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Judge calls for arrest of man embroiled in farmhouse legal battle

A former helicopter pilot embroiled in a four-year legal battle with his ex-wife should be arrested and jailed, a High Court judge has ruled.

Mr Justice Keehan has concluded Peter Elliott had failed to comply with an order requiring him to leave his farmhouse home in Appleby, Cumbria.

He issued a "warrant for committal" on Tuesday after analysing the case at a hearing in the Family Division of the High Court in London.

About four years ago, Mr Elliott had been ordered to leave Pinewood House and hand the farmhouse and surrounding land to ex-wife Leonie Butler so that it could be sold.

Mr Elliott has failed in bids to mount a challenge in the Court of Appeal.

Earlier this summer, another High Court judge concluded Mr Elliott had not left the property and was in contempt of court.

Mr Justice Moylan, who is also based in the Family Division of the High Court in London, had imposed a suspended six-month sentence on condition that Mr Elliott handed the property to Ms Butler as ordered.

Mr Justice Keehan concluded Mr Elliott had not left the property and had not complied with the terms of Mr Justice Moylan's order.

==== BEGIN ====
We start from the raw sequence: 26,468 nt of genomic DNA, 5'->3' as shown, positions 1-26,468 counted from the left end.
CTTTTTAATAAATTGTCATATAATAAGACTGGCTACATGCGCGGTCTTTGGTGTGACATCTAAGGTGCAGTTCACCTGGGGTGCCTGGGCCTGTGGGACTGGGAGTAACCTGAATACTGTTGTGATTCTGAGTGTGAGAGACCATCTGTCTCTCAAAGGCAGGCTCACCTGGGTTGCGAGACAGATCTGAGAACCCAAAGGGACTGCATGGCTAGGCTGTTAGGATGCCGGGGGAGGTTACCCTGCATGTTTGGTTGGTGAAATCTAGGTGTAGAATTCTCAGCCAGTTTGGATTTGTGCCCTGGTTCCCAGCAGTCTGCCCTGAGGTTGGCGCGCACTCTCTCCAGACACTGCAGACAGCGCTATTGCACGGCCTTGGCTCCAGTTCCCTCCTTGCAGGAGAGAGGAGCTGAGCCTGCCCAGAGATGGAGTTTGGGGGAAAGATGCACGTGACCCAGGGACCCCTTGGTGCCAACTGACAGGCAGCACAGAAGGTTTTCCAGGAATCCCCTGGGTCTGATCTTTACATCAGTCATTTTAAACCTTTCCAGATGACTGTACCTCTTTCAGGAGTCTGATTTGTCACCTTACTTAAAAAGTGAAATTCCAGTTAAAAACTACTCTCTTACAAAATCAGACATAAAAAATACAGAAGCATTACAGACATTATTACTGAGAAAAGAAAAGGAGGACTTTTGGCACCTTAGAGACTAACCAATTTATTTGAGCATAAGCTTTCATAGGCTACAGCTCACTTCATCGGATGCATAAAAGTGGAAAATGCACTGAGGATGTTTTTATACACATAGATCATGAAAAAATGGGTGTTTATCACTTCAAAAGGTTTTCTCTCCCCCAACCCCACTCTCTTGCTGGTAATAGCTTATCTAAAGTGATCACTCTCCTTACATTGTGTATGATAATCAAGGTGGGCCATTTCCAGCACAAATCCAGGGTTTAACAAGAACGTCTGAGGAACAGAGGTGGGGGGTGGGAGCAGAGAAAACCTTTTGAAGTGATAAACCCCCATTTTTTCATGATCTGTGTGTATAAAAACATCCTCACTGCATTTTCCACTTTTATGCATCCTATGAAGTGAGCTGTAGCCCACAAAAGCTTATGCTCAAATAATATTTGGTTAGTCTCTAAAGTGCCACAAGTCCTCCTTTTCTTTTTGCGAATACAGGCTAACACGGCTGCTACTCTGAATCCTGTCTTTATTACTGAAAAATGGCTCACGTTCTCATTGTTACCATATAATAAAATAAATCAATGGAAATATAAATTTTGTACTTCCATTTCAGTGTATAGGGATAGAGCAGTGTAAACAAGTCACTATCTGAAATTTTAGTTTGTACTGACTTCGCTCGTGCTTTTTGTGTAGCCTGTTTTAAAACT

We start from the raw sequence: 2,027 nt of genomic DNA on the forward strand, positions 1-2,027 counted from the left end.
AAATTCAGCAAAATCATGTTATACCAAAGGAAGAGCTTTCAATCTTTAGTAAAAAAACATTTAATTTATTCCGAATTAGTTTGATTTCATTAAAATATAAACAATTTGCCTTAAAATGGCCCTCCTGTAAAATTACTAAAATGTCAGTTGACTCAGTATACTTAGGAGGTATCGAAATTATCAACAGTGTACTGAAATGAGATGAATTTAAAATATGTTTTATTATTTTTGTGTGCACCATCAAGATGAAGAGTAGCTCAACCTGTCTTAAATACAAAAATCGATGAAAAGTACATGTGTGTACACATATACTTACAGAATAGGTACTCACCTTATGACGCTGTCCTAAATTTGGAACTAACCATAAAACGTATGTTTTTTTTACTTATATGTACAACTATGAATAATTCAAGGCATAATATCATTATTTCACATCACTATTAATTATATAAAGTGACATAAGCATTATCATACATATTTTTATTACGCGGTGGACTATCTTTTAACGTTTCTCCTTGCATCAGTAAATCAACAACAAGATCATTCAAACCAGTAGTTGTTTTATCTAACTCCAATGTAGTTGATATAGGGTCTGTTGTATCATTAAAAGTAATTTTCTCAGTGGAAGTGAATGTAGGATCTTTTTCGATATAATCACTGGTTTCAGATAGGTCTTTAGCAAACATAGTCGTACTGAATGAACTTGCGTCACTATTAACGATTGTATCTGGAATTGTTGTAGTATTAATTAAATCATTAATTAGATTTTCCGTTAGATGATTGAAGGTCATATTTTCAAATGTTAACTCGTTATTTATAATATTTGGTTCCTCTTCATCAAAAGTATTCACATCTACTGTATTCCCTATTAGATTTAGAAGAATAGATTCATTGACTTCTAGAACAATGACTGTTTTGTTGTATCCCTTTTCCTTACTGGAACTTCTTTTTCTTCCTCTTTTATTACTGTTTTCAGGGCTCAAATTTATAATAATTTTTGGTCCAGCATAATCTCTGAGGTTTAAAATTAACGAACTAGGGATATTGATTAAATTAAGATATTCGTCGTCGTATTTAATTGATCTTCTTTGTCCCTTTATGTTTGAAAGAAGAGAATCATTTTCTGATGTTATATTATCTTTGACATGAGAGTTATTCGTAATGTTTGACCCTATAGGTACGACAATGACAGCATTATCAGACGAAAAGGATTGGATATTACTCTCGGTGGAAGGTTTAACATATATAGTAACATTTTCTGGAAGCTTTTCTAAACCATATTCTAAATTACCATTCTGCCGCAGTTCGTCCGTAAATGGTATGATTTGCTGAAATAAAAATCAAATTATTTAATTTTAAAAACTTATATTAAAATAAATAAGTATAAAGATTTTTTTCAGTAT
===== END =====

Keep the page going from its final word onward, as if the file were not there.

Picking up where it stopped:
A lawyer involved in the case said Mr Elliott would now be arrested and taken to jail to serve his sentence - and the property put up for sale.

Mr Elliott had been told to transfer the property to Ms Butler in 2012 - so that it could be sold and the proceeds split - after the pair fought over money following the breakdown of their relationship.

The couple used to live in Gloucester and are both believed to be in their 40s.

Neither was at the hearing before Mr Justice Keehan in London on Tuesday.

A barrister representing Ms Butler had asked Mr Justice Keehan to order the arrest and imprisonment of Mr Elliott.

Roger Thomas said evidence showed that Mr Elliott had not complied with Mr Justice Moylan and had no intention of leaving the farmhouse.

Mr Elliott had written to Mr Justice Keehan.

He had asked for an adjournment - and asked for the case be overseen by a different judge. He suggested that Mr Justice Keehan and Mr Thomas knew each other and were in cahoots.

Mr Justice Keehan dismissed his applications.

He said Mr Elliott had been ordered to attend the hearing but had chosen not to attend. He said Mr Elliott could also have obtained legal aid to pay for lawyers to represent him but had not done so.


From Belfast Telegraph